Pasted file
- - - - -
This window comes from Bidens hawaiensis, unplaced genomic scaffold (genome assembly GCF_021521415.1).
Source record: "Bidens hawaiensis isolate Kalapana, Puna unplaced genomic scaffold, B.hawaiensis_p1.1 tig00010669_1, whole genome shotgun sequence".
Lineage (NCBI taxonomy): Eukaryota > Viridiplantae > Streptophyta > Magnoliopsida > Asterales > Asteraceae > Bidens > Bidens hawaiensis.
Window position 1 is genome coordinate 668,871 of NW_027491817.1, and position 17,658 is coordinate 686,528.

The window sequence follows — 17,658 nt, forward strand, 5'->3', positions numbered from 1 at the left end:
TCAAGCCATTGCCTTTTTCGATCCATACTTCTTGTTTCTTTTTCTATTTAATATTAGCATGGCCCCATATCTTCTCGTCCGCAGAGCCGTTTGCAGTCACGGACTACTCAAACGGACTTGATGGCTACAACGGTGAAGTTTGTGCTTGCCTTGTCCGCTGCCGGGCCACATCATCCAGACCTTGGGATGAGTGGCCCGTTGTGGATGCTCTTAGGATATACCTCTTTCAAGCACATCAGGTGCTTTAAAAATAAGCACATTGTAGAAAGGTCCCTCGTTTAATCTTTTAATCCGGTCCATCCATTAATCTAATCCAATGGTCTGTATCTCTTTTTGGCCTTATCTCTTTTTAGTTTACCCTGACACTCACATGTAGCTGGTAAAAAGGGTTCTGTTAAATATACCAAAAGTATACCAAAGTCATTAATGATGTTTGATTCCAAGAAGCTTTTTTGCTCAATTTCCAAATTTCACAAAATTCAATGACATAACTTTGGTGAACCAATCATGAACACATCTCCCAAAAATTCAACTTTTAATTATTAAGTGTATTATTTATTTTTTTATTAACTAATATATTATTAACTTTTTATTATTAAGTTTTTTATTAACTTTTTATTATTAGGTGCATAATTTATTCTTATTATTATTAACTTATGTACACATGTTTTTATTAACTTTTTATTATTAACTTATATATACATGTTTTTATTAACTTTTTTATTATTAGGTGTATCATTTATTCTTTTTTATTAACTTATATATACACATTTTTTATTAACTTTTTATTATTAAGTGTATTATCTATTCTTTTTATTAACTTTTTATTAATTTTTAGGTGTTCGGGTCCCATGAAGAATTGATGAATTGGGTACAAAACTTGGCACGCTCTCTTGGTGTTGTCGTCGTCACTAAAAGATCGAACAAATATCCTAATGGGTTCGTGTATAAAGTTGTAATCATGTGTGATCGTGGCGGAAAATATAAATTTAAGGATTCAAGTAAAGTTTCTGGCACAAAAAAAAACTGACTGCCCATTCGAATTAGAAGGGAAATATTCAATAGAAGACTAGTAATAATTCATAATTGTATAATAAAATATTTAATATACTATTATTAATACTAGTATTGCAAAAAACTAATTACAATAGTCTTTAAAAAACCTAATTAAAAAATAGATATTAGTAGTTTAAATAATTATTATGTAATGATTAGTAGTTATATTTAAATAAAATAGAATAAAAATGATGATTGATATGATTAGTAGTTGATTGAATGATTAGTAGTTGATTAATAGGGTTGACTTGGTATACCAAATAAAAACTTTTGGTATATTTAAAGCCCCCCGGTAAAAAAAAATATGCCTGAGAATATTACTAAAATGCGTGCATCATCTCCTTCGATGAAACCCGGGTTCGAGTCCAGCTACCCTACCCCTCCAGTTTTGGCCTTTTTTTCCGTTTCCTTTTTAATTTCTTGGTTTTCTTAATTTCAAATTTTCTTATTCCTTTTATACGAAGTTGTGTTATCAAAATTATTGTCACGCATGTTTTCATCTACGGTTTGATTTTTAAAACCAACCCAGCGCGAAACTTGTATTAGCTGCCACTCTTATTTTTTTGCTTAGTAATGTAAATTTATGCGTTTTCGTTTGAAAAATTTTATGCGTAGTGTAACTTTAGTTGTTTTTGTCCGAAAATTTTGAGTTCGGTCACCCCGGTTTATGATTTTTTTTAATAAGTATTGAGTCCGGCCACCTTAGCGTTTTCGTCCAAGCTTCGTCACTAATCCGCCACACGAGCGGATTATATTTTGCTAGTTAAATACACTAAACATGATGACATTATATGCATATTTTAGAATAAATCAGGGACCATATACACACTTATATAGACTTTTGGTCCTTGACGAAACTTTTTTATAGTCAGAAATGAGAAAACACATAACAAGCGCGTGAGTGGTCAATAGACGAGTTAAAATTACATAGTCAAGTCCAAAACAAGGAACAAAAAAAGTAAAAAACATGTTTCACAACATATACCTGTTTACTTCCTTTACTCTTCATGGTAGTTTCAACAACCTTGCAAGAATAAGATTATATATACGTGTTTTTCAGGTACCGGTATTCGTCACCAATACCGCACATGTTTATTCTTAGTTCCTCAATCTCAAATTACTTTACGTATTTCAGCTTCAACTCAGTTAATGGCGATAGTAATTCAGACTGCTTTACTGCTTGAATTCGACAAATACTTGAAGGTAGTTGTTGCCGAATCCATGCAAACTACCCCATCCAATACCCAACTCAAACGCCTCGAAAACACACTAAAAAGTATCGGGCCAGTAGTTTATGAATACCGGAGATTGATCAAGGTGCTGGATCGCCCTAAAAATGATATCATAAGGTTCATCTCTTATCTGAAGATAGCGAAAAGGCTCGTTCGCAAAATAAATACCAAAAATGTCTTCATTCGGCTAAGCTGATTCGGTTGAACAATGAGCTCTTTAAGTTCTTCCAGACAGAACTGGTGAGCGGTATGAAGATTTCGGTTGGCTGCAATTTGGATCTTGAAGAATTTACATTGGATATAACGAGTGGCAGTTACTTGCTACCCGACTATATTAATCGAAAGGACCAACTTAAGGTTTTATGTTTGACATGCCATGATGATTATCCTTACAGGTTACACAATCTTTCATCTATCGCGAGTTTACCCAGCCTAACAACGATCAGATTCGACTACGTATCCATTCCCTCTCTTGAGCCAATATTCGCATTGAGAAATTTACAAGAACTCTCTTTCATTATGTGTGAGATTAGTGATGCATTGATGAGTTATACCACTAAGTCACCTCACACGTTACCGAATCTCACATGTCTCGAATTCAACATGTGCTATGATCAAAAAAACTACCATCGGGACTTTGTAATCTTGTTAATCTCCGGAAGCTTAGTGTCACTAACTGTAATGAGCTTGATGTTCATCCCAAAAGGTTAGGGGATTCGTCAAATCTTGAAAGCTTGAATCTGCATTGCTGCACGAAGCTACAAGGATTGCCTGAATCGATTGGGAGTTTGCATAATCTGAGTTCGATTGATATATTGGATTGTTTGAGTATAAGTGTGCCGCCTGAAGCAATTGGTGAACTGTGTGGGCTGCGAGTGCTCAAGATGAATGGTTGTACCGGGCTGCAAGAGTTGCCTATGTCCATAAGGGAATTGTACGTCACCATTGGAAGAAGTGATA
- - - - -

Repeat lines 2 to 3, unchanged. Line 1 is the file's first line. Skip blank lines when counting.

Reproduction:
Source record: "Bidens hawaiensis isolate Kalapana, Puna unplaced genomic scaffold, B.hawaiensis_p1.1 tig00010669_1, whole genome shotgun sequence".
Lineage (NCBI taxonomy): Eukaryota > Viridiplantae > Streptophyta > Magnoliopsida > Asterales > Asteraceae > Bidens > Bidens hawaiensis.